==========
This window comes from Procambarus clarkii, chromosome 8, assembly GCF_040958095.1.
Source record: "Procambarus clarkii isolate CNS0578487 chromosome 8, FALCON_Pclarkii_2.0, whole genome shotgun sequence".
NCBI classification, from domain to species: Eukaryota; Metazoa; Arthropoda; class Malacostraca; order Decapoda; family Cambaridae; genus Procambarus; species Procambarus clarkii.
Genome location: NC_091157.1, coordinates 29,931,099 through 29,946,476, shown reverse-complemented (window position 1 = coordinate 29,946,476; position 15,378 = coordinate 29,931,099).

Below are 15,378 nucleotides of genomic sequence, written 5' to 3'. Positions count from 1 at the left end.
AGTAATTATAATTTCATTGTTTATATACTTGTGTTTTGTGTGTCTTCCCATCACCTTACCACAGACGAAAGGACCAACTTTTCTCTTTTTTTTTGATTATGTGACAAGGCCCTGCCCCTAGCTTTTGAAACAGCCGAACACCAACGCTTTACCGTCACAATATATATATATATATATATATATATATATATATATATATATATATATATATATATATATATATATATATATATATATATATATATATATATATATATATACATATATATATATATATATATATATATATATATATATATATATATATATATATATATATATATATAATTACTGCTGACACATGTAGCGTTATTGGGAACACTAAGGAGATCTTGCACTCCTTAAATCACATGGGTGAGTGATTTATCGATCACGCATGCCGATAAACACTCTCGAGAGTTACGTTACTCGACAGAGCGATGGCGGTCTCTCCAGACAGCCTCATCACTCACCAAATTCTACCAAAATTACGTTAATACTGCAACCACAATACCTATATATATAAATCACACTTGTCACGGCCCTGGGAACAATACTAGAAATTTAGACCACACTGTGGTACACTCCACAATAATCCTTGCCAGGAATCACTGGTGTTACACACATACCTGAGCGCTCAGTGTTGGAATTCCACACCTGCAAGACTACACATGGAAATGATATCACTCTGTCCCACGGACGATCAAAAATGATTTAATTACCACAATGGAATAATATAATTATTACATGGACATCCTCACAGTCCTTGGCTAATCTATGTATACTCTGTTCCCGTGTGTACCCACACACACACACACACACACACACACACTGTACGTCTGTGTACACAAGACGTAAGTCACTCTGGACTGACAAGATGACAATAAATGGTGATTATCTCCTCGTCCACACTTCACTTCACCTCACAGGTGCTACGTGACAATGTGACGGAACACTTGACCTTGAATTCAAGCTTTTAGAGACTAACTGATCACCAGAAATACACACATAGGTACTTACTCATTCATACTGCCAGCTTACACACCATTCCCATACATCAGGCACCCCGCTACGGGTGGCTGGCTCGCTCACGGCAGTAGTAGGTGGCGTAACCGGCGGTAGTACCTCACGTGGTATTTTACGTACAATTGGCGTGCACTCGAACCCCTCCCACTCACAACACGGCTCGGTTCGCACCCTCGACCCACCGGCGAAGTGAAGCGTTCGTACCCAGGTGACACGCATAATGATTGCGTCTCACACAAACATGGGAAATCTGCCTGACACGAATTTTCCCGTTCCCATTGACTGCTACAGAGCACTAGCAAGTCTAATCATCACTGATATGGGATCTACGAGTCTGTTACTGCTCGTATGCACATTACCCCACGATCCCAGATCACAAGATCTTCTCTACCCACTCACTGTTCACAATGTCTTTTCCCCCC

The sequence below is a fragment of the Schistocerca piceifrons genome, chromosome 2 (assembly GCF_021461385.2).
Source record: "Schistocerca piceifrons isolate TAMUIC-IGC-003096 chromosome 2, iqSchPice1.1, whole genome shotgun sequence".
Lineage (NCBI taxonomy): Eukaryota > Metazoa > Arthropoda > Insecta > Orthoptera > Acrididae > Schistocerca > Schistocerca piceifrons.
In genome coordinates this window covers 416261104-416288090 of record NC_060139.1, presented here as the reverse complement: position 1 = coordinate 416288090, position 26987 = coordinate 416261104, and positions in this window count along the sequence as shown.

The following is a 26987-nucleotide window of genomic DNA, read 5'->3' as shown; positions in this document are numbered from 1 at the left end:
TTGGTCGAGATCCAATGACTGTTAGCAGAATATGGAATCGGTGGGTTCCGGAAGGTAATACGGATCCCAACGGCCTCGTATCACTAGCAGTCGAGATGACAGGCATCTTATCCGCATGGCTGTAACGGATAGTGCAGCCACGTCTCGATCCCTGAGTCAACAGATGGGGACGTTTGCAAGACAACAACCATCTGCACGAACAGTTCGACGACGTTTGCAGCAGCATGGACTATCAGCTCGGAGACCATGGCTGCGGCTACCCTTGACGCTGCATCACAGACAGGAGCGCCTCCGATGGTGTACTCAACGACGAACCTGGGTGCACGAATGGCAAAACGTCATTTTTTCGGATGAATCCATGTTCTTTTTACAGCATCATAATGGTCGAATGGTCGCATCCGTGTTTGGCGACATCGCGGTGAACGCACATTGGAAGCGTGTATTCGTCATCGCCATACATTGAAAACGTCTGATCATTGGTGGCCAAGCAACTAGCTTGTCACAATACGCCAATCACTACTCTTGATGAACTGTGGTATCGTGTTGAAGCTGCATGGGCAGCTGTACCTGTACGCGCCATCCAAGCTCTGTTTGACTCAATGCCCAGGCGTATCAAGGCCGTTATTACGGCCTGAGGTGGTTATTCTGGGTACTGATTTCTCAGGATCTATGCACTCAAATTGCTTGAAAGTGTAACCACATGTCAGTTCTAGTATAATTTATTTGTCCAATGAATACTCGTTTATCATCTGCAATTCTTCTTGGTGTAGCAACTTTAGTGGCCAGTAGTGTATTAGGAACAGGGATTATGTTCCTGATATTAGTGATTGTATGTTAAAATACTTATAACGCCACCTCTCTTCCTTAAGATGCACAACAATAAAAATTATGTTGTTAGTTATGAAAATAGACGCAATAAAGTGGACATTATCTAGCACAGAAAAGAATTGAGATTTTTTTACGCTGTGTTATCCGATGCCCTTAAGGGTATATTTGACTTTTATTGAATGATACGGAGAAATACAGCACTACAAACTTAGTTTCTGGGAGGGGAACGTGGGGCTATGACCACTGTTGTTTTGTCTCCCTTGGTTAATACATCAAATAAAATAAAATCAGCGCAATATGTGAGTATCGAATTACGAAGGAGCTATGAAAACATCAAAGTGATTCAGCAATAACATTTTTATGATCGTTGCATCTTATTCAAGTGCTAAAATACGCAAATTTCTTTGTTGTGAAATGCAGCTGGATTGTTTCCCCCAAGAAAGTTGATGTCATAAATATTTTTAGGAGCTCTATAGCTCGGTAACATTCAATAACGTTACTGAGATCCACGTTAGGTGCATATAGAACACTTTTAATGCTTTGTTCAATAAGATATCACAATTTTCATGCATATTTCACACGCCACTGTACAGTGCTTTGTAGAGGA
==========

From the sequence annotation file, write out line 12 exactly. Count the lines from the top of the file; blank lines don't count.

TTGGTCGAGATCCAATGACTGTTAGCAGAATATGGAATCGGTGGGTTCCGGAAGGTAATACGGATCCCAACGGCCTCGTATCACTAGCAGTCGAGATGACAGGCATCTTATCCGCATGGCTGTAACGGATAGTGCAGCCACGTCTCGATCCCTGAGTCAACAGATGGGGACGTTTGCAAGACAACAACCATCTGCACGAACAGTTCGACGACGTTTGCAGCAGCATGGACTATCAGCTCGGAGACCATGGCTGCGGCTACCCTTGACGCTGCATCACAGACAGGAGCGCCTCCGATGGTGTACTCAACGACGAACCTGGGTGCACGAATGGCAAAACGTCATTTTTTCGGATGAATCCATGTTCTTTTTACAGCATCATAATGGTCGAATGGTCGCATCCGTGTTTGGCGACATCGCGGTGAACGCACATTGGAAGCGTGTATTCGTCATCGCCATACATTGAAAACGTCTGATCATTGGTGGCCAAGCAACTAGCTTGTCACAATACGCCAATCACTACTCTTGATGAACTGTGGTATCGTGTTGAAGCTGCATGGGCAGCTGTACCTGTACGCGCCATCCAAGCTCTGTTTGACTCAATGCCCAGGCGTATCAAGGCCGTTATTACGGCCTGAGGTGGTTATTCTGGGTACTGATTTCTCAGGATCTATGCACTCAAATTGCTTGAAAGTGTAACCACATGTCAGTTCTAGTATAATTTATTTGTCCAATGAATACTCGTTTATCATCTGCAATTCTTCTTGGTGTAGCAACTTTAGTGGCCAGTAGTGTATTAGGAACAGGGATTATGTTCCTGATATTAGTGATTGTATGTTAAAATACTTATAACGCCACCTCTCTTCCTTAAGATGCACAACAATAAAAATTATGTTGTTAGTTATGAAAATAGACGCAATAAAGTGGACATTATCTAGCACAGAAAAGAATTGAGATTTTTTTACGCTGTGTTATCCGATGCCCTTAAGGGTATATTTGACTTTTATTGAATGATACGGAGAAATACAGCACTACAAACTTAGTTTCTGGGAGGGGAACGTGGGGCTATGACCACTGTTGTTTTGTCTCCCTTGGTTAATACATCAAATAAAATAAAATCAGCGCAATATGTGAGTATCGAATTACGAAGGAGCTATGAAAACATCAAAGTGATTCAGCAATAACATTTTTATGATCGTTGCATCTTATTCAAGTGCTAAAATACGCAAATTTCTTTGTTGTGAAATGCAGCTGGATTGTTTCCCCCAAGAAAGTTGATGTCATAAATATTTTTAGGAGCTCTATAGCTCGGTAACATTCAATAACGTTACTGAGATCCACGTTAGGTGCATATAGAACACTTTTAATGCTTTGTTCAATAAGATATCACAATTTTCATGCATATTTCACACGCCACTGTACAGTGCTTTGTAGAGGA